Wednesday, June 29, 2022

Trump moves to block China Mobile’s US entry


SHANGHAI/HONG KONG: The US government has moved to block China Mobile from offering services to the country’s telecommunications market, recommending its application be rejected because the firm posed national security risks.

The move by President Donald Trump’s administration comes amid growing trade frictions between Washington and Beijing. The United States is set to impose tariffs on $34 billion worth of goods from China on July 6, which Beijing is expected to respond to with tariffs of its own.

The Federal Communications Commission (FCC) should deny the state-owned Chinese firm’s 2011 application to offer telecommunication services between the United States and other countries, the National Telecommunications and Information Administration (NTIA) said in a statement posted on its website.

“After significant engagement with China Mobile, concerns about increased risks to US law enforcement and national security interests were unable to be resolved,” said the statement, quoting David Redl, assistant secretary for communications and information at the U.S. Department of Commerce, which NTIA is part of.

China Mobile, the world’s largest telecom carrier with 899 million subscribers, did not immediately respond to Reuters’ request for comment on Tuesday.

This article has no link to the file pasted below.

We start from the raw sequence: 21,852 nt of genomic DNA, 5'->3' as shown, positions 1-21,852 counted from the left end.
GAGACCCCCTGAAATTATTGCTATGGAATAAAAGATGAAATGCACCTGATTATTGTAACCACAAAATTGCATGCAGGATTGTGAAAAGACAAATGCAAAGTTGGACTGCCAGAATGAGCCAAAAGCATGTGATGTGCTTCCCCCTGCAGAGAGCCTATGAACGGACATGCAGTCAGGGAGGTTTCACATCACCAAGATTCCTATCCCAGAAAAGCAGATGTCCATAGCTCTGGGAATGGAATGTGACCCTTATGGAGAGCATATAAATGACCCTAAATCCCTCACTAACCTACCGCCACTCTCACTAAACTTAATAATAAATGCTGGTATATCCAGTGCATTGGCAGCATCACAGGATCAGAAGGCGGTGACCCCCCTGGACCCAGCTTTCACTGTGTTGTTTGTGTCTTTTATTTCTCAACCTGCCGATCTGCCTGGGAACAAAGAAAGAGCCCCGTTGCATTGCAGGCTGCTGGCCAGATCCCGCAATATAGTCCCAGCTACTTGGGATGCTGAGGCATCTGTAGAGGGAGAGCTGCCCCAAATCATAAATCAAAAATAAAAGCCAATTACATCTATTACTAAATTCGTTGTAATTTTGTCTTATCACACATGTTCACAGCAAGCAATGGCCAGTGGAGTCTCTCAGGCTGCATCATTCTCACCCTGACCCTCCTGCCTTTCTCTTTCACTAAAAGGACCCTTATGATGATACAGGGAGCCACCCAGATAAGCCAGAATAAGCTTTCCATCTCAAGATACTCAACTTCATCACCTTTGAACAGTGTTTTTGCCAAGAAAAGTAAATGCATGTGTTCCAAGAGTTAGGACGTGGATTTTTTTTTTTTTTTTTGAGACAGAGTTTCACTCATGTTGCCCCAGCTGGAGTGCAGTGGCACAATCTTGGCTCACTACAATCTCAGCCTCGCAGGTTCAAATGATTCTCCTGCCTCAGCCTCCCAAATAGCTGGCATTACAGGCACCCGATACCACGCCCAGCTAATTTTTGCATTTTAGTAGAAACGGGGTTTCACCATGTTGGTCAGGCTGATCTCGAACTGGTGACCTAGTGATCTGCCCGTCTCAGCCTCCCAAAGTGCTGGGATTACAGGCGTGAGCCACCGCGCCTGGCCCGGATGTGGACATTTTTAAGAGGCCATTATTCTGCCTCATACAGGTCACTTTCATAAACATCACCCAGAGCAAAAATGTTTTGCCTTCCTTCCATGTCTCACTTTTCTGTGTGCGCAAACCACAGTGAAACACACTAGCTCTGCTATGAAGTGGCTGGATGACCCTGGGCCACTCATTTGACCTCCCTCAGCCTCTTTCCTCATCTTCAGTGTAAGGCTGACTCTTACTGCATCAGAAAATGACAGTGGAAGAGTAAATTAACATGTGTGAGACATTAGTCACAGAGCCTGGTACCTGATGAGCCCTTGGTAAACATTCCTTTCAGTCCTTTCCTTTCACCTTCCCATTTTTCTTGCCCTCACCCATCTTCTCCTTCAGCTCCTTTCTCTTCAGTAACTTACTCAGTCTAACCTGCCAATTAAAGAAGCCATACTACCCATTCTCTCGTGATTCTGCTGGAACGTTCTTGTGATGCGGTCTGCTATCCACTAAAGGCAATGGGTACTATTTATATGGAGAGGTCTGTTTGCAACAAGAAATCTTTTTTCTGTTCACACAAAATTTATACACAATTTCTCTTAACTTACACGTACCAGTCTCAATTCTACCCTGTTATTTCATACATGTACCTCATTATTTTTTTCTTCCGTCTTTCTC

However, Chinese foreign ministry spokesman Lu Kang, in response to a question about China Mobile at a daily briefing, said: “We urge the relevant side in the United States to abandon Cold War thinking and zero sum games.”

China always encourages its companies to operate in accordance with market rules and to respect the laws of the countries it operates in, he said, adding the United States should stop putting “unreasonable pressure” on Chinese firms.

Another Chinese firm that has been caught in the crosshairs of the trade spat is ZTE Corp.

China’s No. 2 telecommunications equipment maker was forced to cease major operations in April after the United States slapped it with a supplier ban saying it broke an agreement to discipline executives who conspired to evade U.S. sanctions on Iran and North Korea.

ZTE is in the process of getting the ban lifted and recently announced a new board, but its settlement deal with the United States is facing opposition from some lawmakers in Washington.


While ZTE has been hit hard by the ban as almost a third of the components used in its equipment come from U.S. suppliers, China Mobile, according to an analyst, will not be hurt much if blocked since it derives most of its income from home.

The impact of the ruling on China Mobile’s business is “very tiny”, said Ramakrishna Maruvada, a Singapore-based analyst with Daiwa Securities. “This doesn’t move the needle.”

China Mobile Communications Corp, a state-controlled firm, owned almost 73 percent of China Mobile as of December, according to Thomson Reuters data.

China Mobile shares closed down 2 percent on Tuesday, their lowest close in more than four years, after news of the NTIA recommendation to block the firm’s US entry.


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